Suharto was a senior army officer who took advantage of a failed coup attempt in 1965 to seize control of Jakarta and suppress the Indonesian Communist Party. He then launched a massive anti-communist purge that targeted perceived leftists, including students, labourers, and Chinese Indonesians, which is estimated to have led to the deaths of at least 500,000.

He eventually sidelined the country's first president Sukarno and assumed full power in 1967, becoming the leader of the New Order regime that ruled Indonesia for more than three decades. During that period, freedom of speech and expression were severely repressed and many political dissidents were jailed or disappeared.

Suharto, who died in 2008, never faced trial for his alleged acts of corruption and human rights violations. Many of the former military generals who were in his inner circle remain politically powerful to this day.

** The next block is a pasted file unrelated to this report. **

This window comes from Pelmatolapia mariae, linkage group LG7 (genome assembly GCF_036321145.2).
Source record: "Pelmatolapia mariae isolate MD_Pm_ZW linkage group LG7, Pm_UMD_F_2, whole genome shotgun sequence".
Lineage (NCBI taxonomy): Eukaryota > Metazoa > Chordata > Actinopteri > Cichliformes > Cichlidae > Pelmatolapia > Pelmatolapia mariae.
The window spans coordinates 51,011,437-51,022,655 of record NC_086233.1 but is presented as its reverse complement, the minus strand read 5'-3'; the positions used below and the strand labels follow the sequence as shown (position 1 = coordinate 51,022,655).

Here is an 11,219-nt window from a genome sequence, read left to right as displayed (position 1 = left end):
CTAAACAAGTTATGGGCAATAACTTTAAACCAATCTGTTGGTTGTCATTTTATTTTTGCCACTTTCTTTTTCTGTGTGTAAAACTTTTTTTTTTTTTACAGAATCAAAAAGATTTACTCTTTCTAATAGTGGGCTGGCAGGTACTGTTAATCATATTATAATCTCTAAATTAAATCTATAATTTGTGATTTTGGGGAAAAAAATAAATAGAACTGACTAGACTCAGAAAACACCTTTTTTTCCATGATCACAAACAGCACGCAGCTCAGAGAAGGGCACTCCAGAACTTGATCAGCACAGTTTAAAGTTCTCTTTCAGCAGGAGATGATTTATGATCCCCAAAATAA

Prabowo, who was also one of Suharto's top military leaders as head of the Army Strategic Reserve Command (Kostrad), went on to become a political party leader, defence minister and now, president-elect of Indonesia.

Election effect

Eve Warburton, a researcher of Indonesian politics at the Australian National University, said that the online trend does not necessarily mean that a majority of Indonesians pine for the days of Suharto's New Order.

"It's very hard to understand the depth and the spread of those ideas among young Indonesians. If you ask people directly in surveys, there doesn't seem to be a great deal of explicit authoritarian nostalgia," Warburton said.